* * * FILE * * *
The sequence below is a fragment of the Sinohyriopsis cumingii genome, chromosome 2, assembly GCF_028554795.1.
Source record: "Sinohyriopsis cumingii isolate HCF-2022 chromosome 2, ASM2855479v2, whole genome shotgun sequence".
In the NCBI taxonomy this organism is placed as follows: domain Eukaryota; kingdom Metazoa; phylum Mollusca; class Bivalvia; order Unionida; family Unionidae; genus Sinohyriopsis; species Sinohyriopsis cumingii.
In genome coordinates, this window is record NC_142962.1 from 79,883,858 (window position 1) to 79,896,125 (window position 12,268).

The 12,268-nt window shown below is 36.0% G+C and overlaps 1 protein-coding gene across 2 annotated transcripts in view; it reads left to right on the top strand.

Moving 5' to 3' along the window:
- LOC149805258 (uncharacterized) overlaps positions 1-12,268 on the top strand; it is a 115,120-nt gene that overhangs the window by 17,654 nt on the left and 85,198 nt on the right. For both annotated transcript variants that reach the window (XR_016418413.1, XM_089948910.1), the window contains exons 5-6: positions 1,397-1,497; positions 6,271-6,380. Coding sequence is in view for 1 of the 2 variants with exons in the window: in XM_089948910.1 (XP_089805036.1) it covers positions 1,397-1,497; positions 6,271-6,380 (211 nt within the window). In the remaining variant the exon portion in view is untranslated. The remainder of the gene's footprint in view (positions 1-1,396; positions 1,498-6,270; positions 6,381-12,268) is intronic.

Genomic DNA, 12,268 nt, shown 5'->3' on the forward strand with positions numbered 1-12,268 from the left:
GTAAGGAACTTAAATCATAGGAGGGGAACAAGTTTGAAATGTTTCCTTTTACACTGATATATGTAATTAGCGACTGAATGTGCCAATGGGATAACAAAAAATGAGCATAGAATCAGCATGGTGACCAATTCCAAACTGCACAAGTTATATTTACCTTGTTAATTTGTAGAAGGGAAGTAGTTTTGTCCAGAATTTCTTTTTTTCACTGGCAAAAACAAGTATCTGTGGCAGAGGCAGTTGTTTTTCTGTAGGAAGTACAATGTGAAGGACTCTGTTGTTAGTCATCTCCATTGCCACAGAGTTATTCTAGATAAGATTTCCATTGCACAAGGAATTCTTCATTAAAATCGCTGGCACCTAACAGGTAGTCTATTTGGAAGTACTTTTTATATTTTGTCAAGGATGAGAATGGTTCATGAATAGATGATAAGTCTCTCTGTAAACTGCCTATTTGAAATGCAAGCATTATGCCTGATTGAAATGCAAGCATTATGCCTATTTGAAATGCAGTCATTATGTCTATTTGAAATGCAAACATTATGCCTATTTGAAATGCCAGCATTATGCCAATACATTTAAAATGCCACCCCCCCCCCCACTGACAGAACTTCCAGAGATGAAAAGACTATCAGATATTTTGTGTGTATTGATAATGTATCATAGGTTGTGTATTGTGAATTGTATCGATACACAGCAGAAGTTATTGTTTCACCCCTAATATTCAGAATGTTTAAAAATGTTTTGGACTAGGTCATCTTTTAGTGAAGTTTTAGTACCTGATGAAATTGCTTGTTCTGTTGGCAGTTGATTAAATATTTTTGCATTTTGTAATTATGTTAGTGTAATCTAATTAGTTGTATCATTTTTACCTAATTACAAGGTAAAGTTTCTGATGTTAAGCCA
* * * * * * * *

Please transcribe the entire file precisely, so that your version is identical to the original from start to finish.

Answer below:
The sequence below is a fragment of the Sinohyriopsis cumingii genome, chromosome 2, assembly GCF_028554795.1.
Source record: "Sinohyriopsis cumingii isolate HCF-2022 chromosome 2, ASM2855479v2, whole genome shotgun sequence".
In the NCBI taxonomy this organism is placed as follows: domain Eukaryota; kingdom Metazoa; phylum Mollusca; class Bivalvia; order Unionida; family Unionidae; genus Sinohyriopsis; species Sinohyriopsis cumingii.
In genome coordinates, this window is record NC_142962.1 from 79,883,858 (window position 1) to 79,896,125 (window position 12,268).

The 12,268-nt window shown below is 36.0% G+C and overlaps 1 protein-coding gene across 2 annotated transcripts in view; it reads left to right on the top strand.

Moving 5' to 3' along the window:
- LOC149805258 (uncharacterized) overlaps positions 1-12,268 on the top strand; it is a 115,120-nt gene that overhangs the window by 17,654 nt on the left and 85,198 nt on the right. For both annotated transcript variants that reach the window (XR_016418413.1, XM_089948910.1), the window contains exons 5-6: positions 1,397-1,497; positions 6,271-6,380. Coding sequence is in view for 1 of the 2 variants with exons in the window: in XM_089948910.1 (XP_089805036.1) it covers positions 1,397-1,497; positions 6,271-6,380 (211 nt within the window). In the remaining variant the exon portion in view is untranslated. The remainder of the gene's footprint in view (positions 1-1,396; positions 1,498-6,270; positions 6,381-12,268) is intronic.

Genomic DNA, 12,268 nt, shown 5'->3' on the forward strand with positions numbered 1-12,268 from the left:
GTAAGGAACTTAAATCATAGGAGGGGAACAAGTTTGAAATGTTTCCTTTTACACTGATATATGTAATTAGCGACTGAATGTGCCAATGGGATAACAAAAAATGAGCATAGAATCAGCATGGTGACCAATTCCAAACTGCACAAGTTATATTTACCTTGTTAATTTGTAGAAGGGAAGTAGTTTTGTCCAGAATTTCTTTTTTTCACTGGCAAAAACAAGTATCTGTGGCAGAGGCAGTTGTTTTTCTGTAGGAAGTACAATGTGAAGGACTCTGTTGTTAGTCATCTCCATTGCCACAGAGTTATTCTAGATAAGATTTCCATTGCACAAGGAATTCTTCATTAAAATCGCTGGCACCTAACAGGTAGTCTATTTGGAAGTACTTTTTATATTTTGTCAAGGATGAGAATGGTTCATGAATAGATGATAAGTCTCTCTGTAAACTGCCTATTTGAAATGCAAGCATTATGCCTGATTGAAATGCAAGCATTATGCCTATTTGAAATGCAGTCATTATGTCTATTTGAAATGCAAACATTATGCCTATTTGAAATGCCAGCATTATGCCAATACATTTAAAATGCCACCCCCCCCCCCACTGACAGAACTTCCAGAGATGAAAAGACTATCAGATATTTTGTGTGTATTGATAATGTATCATAGGTTGTGTATTGTGAATTGTATCGATACACAGCAGAAGTTATTGTTTCACCCCTAATATTCAGAATGTTTAAAAATGTTTTGGACTAGGTCATCTTTTAGTGAAGTTTTAGTACCTGATGAAATTGCTTGTTCTGTTGGCAGTTGATTAAATATTTTTGCATTTTGTAATTATGTTAGTGTAATCTAATTAGTTGTATCATTTTTACCTAATTACAAGGTAAAGTTTCTGATGTTAAGCCA